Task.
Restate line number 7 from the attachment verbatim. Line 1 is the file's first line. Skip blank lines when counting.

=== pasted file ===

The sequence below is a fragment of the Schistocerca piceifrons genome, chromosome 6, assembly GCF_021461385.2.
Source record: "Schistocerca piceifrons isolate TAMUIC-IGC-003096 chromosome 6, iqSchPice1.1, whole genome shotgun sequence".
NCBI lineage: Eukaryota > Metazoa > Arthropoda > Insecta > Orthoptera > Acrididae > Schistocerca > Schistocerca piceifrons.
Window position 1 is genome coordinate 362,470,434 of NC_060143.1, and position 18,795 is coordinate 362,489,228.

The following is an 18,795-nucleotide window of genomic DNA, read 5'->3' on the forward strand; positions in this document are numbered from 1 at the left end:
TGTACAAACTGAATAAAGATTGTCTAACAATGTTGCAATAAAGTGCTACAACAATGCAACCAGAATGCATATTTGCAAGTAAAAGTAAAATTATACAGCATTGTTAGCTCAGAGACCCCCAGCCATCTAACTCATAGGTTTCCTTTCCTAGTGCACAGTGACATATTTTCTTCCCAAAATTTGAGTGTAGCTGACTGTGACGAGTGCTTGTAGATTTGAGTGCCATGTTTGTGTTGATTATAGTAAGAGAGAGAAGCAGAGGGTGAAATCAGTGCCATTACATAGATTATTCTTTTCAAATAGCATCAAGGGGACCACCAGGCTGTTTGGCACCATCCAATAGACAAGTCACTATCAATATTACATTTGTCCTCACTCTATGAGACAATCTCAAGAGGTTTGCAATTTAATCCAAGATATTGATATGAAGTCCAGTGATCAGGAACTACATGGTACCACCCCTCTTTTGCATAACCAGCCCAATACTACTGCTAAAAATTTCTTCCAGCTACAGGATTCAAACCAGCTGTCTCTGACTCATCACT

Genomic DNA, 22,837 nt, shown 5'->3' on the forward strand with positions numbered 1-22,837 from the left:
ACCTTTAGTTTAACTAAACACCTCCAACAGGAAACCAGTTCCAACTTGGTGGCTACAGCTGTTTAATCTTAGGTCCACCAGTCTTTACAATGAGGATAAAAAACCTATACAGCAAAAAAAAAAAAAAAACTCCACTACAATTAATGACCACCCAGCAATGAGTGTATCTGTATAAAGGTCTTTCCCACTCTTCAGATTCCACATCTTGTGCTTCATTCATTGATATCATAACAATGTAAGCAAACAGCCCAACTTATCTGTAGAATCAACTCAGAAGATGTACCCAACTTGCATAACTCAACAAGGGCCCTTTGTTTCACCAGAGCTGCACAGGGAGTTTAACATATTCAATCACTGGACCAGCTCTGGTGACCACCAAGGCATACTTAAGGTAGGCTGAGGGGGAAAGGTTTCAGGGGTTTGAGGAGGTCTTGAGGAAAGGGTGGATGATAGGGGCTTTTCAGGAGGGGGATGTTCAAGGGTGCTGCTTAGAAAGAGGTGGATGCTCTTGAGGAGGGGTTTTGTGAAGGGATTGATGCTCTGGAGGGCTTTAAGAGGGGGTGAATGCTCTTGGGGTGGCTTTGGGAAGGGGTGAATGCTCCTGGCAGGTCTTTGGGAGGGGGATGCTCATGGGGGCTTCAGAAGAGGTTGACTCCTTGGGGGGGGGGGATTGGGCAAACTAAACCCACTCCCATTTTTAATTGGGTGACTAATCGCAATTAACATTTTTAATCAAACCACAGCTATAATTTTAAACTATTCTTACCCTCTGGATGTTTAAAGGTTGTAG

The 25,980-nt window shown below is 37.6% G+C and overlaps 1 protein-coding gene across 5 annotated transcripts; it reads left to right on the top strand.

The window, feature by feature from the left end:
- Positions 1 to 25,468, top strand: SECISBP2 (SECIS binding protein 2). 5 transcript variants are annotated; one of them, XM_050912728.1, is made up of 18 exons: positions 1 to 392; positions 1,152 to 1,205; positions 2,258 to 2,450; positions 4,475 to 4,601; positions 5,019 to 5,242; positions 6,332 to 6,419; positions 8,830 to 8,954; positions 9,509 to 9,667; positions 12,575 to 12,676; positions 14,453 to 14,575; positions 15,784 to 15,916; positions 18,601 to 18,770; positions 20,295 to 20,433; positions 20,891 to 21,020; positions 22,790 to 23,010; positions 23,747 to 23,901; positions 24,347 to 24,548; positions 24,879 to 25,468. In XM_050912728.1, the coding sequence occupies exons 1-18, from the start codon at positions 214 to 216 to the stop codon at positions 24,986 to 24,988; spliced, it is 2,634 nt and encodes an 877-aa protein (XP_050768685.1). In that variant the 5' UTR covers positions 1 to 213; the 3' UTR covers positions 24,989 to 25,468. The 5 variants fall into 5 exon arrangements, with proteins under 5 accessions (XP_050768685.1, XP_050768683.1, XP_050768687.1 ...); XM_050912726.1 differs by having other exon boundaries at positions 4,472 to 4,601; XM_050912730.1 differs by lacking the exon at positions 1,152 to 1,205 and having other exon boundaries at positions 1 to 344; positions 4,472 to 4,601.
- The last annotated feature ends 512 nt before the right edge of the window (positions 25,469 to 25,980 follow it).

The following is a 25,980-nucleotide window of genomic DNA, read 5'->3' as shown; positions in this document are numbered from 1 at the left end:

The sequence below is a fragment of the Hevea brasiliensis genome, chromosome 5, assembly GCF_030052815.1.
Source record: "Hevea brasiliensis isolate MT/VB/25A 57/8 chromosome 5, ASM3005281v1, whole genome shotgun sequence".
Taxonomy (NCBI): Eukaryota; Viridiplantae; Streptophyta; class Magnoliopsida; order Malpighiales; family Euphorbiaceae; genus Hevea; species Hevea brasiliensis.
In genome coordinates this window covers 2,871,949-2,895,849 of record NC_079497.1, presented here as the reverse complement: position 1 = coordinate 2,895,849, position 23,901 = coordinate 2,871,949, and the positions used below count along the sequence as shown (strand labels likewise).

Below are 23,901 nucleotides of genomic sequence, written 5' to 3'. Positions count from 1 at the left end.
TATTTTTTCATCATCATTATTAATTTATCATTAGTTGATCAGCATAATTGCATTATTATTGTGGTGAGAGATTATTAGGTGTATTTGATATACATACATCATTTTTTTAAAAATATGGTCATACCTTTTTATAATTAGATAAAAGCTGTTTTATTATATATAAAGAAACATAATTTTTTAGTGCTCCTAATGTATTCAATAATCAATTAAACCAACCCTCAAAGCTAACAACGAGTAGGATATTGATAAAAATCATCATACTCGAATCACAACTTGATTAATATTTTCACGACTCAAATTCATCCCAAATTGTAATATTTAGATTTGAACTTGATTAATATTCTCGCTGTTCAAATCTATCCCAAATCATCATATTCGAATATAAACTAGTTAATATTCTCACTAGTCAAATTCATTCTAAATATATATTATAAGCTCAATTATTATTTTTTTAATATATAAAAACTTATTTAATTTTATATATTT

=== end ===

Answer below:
Genomic DNA, 22,837 nt, shown 5'->3' on the forward strand with positions numbered 1-22,837 from the left: